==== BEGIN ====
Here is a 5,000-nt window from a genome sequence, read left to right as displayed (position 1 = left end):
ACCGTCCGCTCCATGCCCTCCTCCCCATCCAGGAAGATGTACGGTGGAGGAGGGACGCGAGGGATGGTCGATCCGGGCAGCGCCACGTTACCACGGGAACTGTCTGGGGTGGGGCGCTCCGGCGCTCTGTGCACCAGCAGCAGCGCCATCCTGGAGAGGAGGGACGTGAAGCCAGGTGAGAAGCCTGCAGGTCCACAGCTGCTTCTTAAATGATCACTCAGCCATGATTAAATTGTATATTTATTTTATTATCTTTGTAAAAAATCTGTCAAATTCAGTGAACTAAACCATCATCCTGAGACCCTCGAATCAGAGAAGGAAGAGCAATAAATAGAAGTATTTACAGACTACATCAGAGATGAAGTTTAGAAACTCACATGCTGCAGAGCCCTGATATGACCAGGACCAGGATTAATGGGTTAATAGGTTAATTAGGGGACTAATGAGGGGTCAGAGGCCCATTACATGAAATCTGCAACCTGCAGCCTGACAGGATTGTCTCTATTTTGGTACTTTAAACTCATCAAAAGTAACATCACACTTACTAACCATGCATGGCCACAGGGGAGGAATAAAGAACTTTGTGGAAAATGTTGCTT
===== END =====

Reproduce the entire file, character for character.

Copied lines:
Here is a 5,000-nt window from a genome sequence, read left to right as displayed (position 1 = left end):
ACCGTCCGCTCCATGCCCTCCTCCCCATCCAGGAAGATGTACGGTGGAGGAGGGACGCGAGGGATGGTCGATCCGGGCAGCGCCACGTTACCACGGGAACTGTCTGGGGTGGGGCGCTCCGGCGCTCTGTGCACCAGCAGCAGCGCCATCCTGGAGAGGAGGGACGTGAAGCCAGGTGAGAAGCCTGCAGGTCCACAGCTGCTTCTTAAATGATCACTCAGCCATGATTAAATTGTATATTTATTTTATTATCTTTGTAAAAAATCTGTCAAATTCAGTGAACTAAACCATCATCCTGAGACCCTCGAATCAGAGAAGGAAGAGCAATAAATAGAAGTATTTACAGACTACATCAGAGATGAAGTTTAGAAACTCACATGCTGCAGAGCCCTGATATGACCAGGACCAGGATTAATGGGTTAATAGGTTAATTAGGGGACTAATGAGGGGTCAGAGGCCCATTACATGAAATCTGCAACCTGCAGCCTGACAGGATTGTCTCTATTTTGGTACTTTAAACTCATCAAAAGTAACATCACACTTACTAACCATGCATGGCCACAGGGGAGGAATAAAGAACTTTGTGGAAAATGTTGCTT